Friday, December 21, 2007

On First Looking into Chapman's Homer

John Keats was exemplar of the turn of the 18th century romantic poets who had far reaching influence on poets to come long after his short 25 year lifespan. The ever-reliable Wikipedia has a well documented page on Keats. We'll, here, instead focus on today's poem, On First Looking into Chapman's Homer.

Keats was so moved by the power and aliveness of Chapman's (George Chapman, 1559 - 1634) translation of Homer that he wrote this sonnet--after spending all night reading Homer with a friend. The poem expresses the intensity of Keats' experience; it also reveals how passionately he cared about poetry. To communicate how profoundly the revelation of Homer's genius affected him, Keats uses imagery of exploration and discovery. In a sense, the reading experience itself becomes a Homeric voyage, both for the poet and the reader.

First, the poem itself, before we start analyzing the sonnet:
On First Looking Into Chapman's Homer

Much have I travell'd in the realms of gold,
And many goodly states and kingdoms seen;
Round many western islands have I been
Which bards in fealty to Apollo hold.
Oft of one wide expanse had I been told
That deep-brow'd Homer ruled as his demesne;
Yet never did I breathe its pure serene
Till I heard Chapman speak out loud and bold.
Then felt I like some watcher of the skies
When a new planet swims into his ken;
Or like stout Cortez, when with eagle eyes
He star'd at the Pacific - and all his men
Look'd at each other with a wild surmise -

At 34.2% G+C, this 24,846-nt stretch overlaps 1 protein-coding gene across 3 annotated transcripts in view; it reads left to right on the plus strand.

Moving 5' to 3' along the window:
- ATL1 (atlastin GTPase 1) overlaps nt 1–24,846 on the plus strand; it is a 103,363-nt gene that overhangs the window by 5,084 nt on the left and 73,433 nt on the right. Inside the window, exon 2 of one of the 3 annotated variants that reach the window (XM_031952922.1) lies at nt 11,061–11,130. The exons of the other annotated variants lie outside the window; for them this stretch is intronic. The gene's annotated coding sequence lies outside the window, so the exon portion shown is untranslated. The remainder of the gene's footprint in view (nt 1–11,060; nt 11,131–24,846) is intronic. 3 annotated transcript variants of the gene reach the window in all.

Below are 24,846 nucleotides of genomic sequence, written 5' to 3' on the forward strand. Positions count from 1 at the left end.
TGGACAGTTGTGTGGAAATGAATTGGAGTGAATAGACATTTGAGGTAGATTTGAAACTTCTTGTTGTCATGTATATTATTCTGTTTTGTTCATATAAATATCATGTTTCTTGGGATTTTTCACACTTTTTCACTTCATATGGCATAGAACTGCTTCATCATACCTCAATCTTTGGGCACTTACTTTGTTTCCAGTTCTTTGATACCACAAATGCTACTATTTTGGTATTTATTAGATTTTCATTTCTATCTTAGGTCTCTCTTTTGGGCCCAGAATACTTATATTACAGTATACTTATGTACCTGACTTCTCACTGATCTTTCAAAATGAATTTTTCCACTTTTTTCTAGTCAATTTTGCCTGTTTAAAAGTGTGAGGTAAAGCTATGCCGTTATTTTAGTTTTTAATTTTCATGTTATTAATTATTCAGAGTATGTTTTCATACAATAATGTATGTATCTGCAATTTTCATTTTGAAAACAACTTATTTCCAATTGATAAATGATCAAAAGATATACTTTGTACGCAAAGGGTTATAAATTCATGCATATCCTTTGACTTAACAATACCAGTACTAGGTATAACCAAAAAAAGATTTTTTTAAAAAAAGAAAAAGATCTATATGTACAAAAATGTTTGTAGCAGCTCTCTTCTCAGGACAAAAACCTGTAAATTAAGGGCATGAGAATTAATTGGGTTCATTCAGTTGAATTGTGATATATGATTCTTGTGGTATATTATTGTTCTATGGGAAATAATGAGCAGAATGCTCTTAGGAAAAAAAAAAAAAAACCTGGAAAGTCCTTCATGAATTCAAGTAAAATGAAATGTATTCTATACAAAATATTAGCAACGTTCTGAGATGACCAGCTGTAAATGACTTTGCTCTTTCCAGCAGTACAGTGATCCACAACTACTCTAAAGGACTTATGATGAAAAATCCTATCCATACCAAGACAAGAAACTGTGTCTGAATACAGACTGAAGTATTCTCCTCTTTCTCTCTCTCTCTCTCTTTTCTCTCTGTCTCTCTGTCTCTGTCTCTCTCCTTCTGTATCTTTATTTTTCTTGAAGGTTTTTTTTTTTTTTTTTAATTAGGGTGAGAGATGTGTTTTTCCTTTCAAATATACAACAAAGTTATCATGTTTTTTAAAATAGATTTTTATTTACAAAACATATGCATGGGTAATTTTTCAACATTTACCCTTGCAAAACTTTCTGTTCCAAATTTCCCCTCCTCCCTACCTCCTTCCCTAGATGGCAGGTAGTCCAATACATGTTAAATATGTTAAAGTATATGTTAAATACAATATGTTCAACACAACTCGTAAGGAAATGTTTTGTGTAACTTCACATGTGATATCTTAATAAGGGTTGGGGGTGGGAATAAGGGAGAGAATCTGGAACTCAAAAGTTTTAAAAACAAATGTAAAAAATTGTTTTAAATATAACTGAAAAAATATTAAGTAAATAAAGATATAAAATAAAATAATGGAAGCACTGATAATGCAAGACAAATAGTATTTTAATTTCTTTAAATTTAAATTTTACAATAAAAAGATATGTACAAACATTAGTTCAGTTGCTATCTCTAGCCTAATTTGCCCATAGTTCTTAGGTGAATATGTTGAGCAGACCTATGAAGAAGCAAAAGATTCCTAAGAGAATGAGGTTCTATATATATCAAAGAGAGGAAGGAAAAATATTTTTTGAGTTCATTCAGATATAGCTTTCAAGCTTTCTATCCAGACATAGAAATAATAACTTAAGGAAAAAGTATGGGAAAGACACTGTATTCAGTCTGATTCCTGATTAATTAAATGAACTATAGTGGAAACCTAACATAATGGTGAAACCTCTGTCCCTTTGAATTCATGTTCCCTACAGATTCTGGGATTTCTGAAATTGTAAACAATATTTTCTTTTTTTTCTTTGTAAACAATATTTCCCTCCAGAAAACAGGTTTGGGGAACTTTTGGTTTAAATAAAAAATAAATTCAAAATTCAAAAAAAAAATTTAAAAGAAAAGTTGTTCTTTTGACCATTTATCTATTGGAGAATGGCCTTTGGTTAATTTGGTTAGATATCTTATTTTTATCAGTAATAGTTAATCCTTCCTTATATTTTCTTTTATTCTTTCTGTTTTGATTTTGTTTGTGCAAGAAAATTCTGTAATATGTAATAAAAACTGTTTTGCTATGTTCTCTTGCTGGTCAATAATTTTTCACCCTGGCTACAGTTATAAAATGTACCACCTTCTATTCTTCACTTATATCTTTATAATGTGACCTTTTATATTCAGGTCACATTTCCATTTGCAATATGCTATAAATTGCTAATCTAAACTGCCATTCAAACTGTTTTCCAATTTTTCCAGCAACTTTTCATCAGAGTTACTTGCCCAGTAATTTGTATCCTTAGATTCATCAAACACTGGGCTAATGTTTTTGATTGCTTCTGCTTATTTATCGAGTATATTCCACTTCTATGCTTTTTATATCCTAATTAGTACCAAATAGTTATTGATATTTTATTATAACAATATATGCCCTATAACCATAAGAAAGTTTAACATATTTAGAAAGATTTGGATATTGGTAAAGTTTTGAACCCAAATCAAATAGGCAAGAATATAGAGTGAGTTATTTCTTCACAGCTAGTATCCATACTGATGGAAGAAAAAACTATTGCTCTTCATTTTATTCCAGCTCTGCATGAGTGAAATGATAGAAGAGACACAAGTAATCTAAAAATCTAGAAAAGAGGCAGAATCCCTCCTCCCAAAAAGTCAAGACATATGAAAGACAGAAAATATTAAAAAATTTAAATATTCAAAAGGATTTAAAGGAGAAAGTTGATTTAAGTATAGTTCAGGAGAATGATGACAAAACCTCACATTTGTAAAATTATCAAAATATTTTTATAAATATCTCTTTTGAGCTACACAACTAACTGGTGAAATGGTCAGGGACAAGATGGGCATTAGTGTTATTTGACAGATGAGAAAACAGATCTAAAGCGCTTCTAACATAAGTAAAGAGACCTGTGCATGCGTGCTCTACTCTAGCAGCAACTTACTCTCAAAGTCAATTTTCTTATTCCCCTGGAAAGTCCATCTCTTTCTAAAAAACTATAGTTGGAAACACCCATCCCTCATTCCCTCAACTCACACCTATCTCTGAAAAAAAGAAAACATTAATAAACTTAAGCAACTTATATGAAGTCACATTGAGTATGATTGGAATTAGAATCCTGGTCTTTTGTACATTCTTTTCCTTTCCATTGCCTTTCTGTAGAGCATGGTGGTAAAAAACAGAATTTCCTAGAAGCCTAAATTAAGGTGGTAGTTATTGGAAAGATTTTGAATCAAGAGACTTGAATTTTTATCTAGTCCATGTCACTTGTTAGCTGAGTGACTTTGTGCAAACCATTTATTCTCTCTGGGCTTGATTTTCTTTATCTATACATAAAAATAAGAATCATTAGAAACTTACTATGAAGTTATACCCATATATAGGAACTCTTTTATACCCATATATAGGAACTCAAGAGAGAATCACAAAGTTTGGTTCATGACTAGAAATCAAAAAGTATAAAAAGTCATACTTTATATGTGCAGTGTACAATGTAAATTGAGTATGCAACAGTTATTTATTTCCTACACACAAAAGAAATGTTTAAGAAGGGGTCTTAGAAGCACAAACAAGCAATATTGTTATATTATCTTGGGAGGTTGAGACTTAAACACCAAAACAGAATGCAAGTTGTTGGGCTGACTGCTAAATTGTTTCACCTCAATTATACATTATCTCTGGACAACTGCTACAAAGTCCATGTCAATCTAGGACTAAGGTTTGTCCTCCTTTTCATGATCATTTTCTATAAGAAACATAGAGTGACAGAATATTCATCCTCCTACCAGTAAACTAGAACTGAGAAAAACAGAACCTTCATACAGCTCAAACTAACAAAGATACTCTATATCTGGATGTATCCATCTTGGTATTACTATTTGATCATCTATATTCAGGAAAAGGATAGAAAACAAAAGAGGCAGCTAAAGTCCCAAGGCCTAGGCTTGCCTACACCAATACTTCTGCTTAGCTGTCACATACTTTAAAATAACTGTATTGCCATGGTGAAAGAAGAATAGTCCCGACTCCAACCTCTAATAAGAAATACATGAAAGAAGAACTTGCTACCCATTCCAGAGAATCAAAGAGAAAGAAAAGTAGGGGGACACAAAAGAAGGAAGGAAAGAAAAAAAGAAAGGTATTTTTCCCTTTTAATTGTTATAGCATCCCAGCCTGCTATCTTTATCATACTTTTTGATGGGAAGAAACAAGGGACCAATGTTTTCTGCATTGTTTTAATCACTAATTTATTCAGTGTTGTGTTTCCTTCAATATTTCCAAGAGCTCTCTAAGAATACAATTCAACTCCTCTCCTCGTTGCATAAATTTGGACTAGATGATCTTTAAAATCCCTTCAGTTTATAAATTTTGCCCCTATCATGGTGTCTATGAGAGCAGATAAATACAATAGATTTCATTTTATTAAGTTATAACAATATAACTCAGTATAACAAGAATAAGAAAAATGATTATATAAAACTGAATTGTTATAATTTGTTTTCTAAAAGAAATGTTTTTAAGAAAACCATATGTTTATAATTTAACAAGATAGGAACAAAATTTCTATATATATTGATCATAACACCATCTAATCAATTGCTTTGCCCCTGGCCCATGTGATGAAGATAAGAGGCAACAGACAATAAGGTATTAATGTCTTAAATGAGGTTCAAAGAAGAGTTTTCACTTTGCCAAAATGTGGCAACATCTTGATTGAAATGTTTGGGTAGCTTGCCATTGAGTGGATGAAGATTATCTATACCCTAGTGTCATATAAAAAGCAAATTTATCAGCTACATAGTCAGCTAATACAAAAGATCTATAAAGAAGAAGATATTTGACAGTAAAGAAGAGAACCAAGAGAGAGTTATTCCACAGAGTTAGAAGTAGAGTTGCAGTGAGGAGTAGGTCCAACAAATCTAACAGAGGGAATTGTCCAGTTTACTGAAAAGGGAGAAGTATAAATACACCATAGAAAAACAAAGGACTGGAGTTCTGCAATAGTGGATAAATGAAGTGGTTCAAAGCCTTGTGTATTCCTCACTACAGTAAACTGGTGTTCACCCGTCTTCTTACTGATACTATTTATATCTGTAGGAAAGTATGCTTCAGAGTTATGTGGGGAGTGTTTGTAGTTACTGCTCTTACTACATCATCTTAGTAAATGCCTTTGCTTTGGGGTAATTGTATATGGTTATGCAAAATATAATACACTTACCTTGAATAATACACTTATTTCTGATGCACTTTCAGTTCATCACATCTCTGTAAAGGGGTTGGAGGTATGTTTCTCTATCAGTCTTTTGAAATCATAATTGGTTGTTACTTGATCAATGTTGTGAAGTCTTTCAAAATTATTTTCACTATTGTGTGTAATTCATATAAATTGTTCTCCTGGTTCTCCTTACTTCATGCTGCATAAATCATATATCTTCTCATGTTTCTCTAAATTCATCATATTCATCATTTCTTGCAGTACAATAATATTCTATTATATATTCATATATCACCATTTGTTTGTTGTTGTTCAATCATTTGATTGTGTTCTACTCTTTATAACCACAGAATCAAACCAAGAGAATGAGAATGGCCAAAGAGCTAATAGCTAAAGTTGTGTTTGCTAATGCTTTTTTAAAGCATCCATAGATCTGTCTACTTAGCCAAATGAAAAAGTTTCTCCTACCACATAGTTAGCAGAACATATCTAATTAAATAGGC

Silent, upon a peak in Darien.

-- John Keats
As any Petrarchan sonnet, "On First Looking into Chapman's Homer" falls into two parts--an octet (eight lines) and a sestet (six lines). The octet describes Keats' reading experience before reading Chapman's translation and the sestet contrasts his experience of reading it. Keats builds up the scenario in the octet, with phrases like "Much have I travell'd" -- indicating the vastness of his reading, before talking about the triumphant entry Chapman's Homer makes in his literary universe in the sestet. Quite aptly, Keats chooses the metaphors of discovery in vast spaces, like a planet in the universe, or discovering the vast Pacific.

One, much-oft criticized point in the sonnet is that in reality it was Balboa the sailor who discovered the Pacific and not Cortez. An interesting theory proposed to reason this is that just as it was Homer who described the voyages of Odysseus and it was Chapman whose subsequent translation was what had caught Keats' heart and soul; the metaphor links to Cortez who repeated Balboa's original feat of viewing and describing the vastness of the Pacific.

I'll just end with what an anonymous writer has to say of Keats --
... more than any other writer before or since Shakespeare, he (Keats) had the ability to distil in its purest form that quality called 'poetry' in his verse. He doesn't use ornate or flowery language; his rhymes and rhythms are often less than perfect; his themes can be ordinary. And yet his words are just magical - pure music.

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